Could peace in the Middle East be achieved through business? – opinion

The United Arab Emirates is emerging as Middle East's power broker

PEOPLE WATCH the fountains in Dubai in the United Arab Emirates. (photo credit: REUTERS)
PEOPLE WATCH the fountains in Dubai in the United Arab Emirates.
(photo credit: REUTERS)
After years of conflict, could a broker finally be emerging with a unique approach to mending ties in the region?
In the Middle East, politics run deep. Unlike in the West where party inclinations dictate policy, in this region of the world, all political decisions - whether foreign policy or health - are peppered with religious connotations, ethnic allegiances and historical complexities. Yet the biggest tensions in the Middle East today revolve around a triad of complex interests, the first of which concerns Israel.
Since coming into existence over 72 year ago, Israel has been involved in no less than five wars with its neighbors. The international community has invested enormous effort into arranging peace deals and arbitrating agreements between the Jewish state, the Palestinians and surrounding countries.
Then comes Iran. Decades of seemingly never-ending conflict and attempted “peace processes” have culminated in Israel staring down the Islamic Republic, perhaps its fiercest enemy, and certainly the one that poses the most plausible threat.   
As many can recall, Iran was not always on bad terms with Israel. For the first 30 years of its statehood, Israel enjoyed very close ties with Tehran. In those years, it was economic and security cooperation that defined the relationship, not threats of war. That all changed in 1979 when the Islamic Revolution led by Ayatollah Ruhollah Khomeini deposed the Western-backed Shah Mohammad Reza Pahlavi. The new Islamist regime abruptly severed diplomatic ties with Israel and began shortly after conducting an all-out proxy war against the West and Israel.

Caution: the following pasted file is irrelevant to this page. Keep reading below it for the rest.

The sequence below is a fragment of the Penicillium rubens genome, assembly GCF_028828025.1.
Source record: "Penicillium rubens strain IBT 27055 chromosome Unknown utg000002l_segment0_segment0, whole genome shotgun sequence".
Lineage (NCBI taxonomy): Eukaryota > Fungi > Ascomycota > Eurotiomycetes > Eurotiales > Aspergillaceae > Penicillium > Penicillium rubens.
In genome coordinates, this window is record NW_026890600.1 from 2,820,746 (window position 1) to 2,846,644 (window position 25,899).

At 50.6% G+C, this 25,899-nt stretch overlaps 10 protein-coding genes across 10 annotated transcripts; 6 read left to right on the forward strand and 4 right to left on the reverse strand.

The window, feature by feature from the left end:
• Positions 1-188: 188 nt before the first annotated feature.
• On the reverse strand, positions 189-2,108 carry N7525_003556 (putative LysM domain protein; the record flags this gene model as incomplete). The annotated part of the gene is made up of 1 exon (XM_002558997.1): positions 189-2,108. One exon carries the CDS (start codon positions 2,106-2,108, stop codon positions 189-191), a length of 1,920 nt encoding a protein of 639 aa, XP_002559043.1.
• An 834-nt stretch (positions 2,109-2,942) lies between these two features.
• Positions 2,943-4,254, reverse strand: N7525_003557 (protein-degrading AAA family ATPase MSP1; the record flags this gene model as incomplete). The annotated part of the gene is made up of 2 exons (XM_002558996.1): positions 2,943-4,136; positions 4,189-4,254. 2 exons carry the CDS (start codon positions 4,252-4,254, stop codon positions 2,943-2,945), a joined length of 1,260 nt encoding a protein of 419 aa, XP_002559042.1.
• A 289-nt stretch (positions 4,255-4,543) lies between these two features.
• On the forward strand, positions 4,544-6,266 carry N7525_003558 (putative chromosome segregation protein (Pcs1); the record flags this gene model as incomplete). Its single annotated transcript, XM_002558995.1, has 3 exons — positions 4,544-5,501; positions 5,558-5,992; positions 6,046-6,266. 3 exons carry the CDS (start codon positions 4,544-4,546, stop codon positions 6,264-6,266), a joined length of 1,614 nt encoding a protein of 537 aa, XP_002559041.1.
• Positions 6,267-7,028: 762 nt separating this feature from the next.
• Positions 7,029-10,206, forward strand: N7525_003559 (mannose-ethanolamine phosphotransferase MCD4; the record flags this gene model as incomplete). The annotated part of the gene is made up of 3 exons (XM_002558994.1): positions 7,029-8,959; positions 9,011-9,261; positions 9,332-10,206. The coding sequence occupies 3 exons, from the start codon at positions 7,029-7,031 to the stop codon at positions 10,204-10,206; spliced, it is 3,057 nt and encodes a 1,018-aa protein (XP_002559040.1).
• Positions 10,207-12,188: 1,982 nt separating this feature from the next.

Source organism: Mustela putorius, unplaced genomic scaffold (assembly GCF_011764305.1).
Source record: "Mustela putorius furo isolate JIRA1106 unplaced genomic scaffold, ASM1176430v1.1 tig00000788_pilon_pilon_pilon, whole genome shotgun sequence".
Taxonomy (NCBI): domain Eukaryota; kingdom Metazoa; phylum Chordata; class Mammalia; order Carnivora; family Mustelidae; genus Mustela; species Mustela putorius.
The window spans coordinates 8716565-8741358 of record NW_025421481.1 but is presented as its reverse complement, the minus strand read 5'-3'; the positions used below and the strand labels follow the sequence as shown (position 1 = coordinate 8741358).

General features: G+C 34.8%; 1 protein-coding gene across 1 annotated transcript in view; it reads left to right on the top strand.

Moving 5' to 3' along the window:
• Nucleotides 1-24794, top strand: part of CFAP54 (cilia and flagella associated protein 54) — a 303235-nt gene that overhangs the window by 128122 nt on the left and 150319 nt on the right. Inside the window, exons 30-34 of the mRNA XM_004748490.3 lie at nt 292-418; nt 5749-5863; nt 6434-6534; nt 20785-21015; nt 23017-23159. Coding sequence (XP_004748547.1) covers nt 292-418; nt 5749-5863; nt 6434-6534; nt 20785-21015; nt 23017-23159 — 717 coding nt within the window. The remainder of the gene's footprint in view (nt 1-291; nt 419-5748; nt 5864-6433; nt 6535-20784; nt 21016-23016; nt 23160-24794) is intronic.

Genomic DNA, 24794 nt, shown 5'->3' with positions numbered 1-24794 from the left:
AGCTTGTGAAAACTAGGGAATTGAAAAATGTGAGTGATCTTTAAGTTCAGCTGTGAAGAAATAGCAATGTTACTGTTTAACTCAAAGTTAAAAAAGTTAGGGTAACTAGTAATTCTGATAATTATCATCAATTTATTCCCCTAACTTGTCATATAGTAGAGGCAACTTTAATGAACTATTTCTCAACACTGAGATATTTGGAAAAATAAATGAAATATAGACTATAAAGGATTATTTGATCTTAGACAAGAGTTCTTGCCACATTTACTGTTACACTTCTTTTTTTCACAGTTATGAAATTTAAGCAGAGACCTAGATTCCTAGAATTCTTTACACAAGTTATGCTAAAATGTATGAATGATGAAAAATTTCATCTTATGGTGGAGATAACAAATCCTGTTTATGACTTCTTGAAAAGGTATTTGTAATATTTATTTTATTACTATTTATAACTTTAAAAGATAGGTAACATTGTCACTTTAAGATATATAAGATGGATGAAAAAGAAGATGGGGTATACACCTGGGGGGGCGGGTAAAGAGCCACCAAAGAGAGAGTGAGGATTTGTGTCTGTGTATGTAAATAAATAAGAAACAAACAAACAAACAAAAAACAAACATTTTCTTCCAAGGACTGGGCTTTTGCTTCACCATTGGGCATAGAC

Iran’s aggression in the Middle East is not limited to the Jewish state. Tehran installed Hezbollah in Lebanon, the Shi’ite militant group that considers itself the Lebanese branch of the Iranian Revolutionary Guard Corp. To this day, the Islamic Republic pumps millions of dollars each year into Hezbollah, allowing it to operate against its enemies and within other regional countries such as Syria, as well as in Latin America.
Iran’s natural position as leader of the Shi’ite world in the region and its aspiration to solidify a coalition of support - the so-called Shiite crescent strategy - has brought nations into direct armed conflict with Iranian-funded proxies.
Which brings us to the third element: the Sunni coalition.
From the Arabian Peninsula to the Gulf, Sunni monarchies have long been concerned about Iran’s expansionist policies. Nearly 40 years ago, Sunni states in the region created the Gulf Cooperation Council as a direct response to the 1979 revolution in Iran, and as an attempt to counter the ayatollah’s regional aspirations. Today, many GCC states, including the group’s de facto leader Saudi Arabia, are in active armed conflict with Iranian proxies in areas ranging from Yemen to Syria. 
This complex list of intertwined regional interests has produced interesting bedfellows. Due to its common interest to contain Iran, Israel has found a place for cooperation and common ground with several gulf nations - many of which have no official diplomatic ties with Jerusalem.